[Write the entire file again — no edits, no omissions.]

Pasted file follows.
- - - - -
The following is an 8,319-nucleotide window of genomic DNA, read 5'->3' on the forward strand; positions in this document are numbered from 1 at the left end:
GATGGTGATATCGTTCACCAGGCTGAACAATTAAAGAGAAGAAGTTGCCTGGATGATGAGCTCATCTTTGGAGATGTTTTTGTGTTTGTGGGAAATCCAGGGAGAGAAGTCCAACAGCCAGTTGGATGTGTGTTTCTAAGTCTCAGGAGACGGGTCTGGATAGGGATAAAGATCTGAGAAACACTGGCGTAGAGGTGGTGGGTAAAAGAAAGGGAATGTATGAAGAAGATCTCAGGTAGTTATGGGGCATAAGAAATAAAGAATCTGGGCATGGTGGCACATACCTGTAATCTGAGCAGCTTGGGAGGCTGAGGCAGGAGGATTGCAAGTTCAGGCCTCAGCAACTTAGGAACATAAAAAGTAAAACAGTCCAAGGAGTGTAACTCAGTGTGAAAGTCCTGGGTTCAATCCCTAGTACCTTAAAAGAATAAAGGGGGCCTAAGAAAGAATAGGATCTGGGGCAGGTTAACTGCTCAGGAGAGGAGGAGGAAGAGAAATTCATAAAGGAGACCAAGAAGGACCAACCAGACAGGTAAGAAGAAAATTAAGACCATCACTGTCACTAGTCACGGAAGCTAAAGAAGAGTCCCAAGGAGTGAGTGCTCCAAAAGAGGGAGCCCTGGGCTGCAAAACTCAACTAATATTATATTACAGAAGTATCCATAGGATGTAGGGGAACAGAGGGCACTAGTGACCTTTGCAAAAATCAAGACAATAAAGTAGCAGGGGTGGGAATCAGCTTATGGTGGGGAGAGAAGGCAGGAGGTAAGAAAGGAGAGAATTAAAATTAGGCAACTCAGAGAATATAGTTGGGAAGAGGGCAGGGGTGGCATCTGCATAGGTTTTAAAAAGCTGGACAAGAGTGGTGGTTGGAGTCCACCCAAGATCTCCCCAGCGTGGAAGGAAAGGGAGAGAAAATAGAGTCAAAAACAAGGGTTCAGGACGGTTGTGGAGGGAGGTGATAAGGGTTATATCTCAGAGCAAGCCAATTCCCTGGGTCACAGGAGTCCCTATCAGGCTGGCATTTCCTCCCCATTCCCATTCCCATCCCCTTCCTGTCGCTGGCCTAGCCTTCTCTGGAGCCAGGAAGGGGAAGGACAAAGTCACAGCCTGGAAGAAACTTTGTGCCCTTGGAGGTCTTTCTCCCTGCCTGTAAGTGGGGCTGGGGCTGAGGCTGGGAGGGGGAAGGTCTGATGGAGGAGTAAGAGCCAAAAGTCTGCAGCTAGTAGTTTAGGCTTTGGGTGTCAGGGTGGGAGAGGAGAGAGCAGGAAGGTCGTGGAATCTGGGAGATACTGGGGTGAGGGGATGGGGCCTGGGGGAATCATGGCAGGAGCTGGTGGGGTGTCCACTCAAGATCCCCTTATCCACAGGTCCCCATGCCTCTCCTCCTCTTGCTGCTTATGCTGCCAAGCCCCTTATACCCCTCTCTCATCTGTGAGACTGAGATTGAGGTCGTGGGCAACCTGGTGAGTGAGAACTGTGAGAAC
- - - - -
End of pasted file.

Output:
The following is an 8,319-nucleotide window of genomic DNA, read 5'->3' on the forward strand; positions in this document are numbered from 1 at the left end:
GATGGTGATATCGTTCACCAGGCTGAACAATTAAAGAGAAGAAGTTGCCTGGATGATGAGCTCATCTTTGGAGATGTTTTTGTGTTTGTGGGAAATCCAGGGAGAGAAGTCCAACAGCCAGTTGGATGTGTGTTTCTAAGTCTCAGGAGACGGGTCTGGATAGGGATAAAGATCTGAGAAACACTGGCGTAGAGGTGGTGGGTAAAAGAAAGGGAATGTATGAAGAAGATCTCAGGTAGTTATGGGGCATAAGAAATAAAGAATCTGGGCATGGTGGCACATACCTGTAATCTGAGCAGCTTGGGAGGCTGAGGCAGGAGGATTGCAAGTTCAGGCCTCAGCAACTTAGGAACATAAAAAGTAAAACAGTCCAAGGAGTGTAACTCAGTGTGAAAGTCCTGGGTTCAATCCCTAGTACCTTAAAAGAATAAAGGGGGCCTAAGAAAGAATAGGATCTGGGGCAGGTTAACTGCTCAGGAGAGGAGGAGGAAGAGAAATTCATAAAGGAGACCAAGAAGGACCAACCAGACAGGTAAGAAGAAAATTAAGACCATCACTGTCACTAGTCACGGAAGCTAAAGAAGAGTCCCAAGGAGTGAGTGCTCCAAAAGAGGGAGCCCTGGGCTGCAAAACTCAACTAATATTATATTACAGAAGTATCCATAGGATGTAGGGGAACAGAGGGCACTAGTGACCTTTGCAAAAATCAAGACAATAAAGTAGCAGGGGTGGGAATCAGCTTATGGTGGGGAGAGAAGGCAGGAGGTAAGAAAGGAGAGAATTAAAATTAGGCAACTCAGAGAATATAGTTGGGAAGAGGGCAGGGGTGGCATCTGCATAGGTTTTAAAAAGCTGGACAAGAGTGGTGGTTGGAGTCCACCCAAGATCTCCCCAGCGTGGAAGGAAAGGGAGAGAAAATAGAGTCAAAAACAAGGGTTCAGGACGGTTGTGGAGGGAGGTGATAAGGGTTATATCTCAGAGCAAGCCAATTCCCTGGGTCACAGGAGTCCCTATCAGGCTGGCATTTCCTCCCCATTCCCATTCCCATCCCCTTCCTGTCGCTGGCCTAGCCTTCTCTGGAGCCAGGAAGGGGAAGGACAAAGTCACAGCCTGGAAGAAACTTTGTGCCCTTGGAGGTCTTTCTCCCTGCCTGTAAGTGGGGCTGGGGCTGAGGCTGGGAGGGGGAAGGTCTGATGGAGGAGTAAGAGCCAAAAGTCTGCAGCTAGTAGTTTAGGCTTTGGGTGTCAGGGTGGGAGAGGAGAGAGCAGGAAGGTCGTGGAATCTGGGAGATACTGGGGTGAGGGGATGGGGCCTGGGGGAATCATGGCAGGAGCTGGTGGGGTGTCCACTCAAGATCCCCTTATCCACAGGTCCCCATGCCTCTCCTCCTCTTGCTGCTTATGCTGCCAAGCCCCTTATACCCCTCTCTCATCTGTGAGACTGAGATTGAGGTCGTGGGCAACCTGGTGAGTGAGAACTGTGAGAAC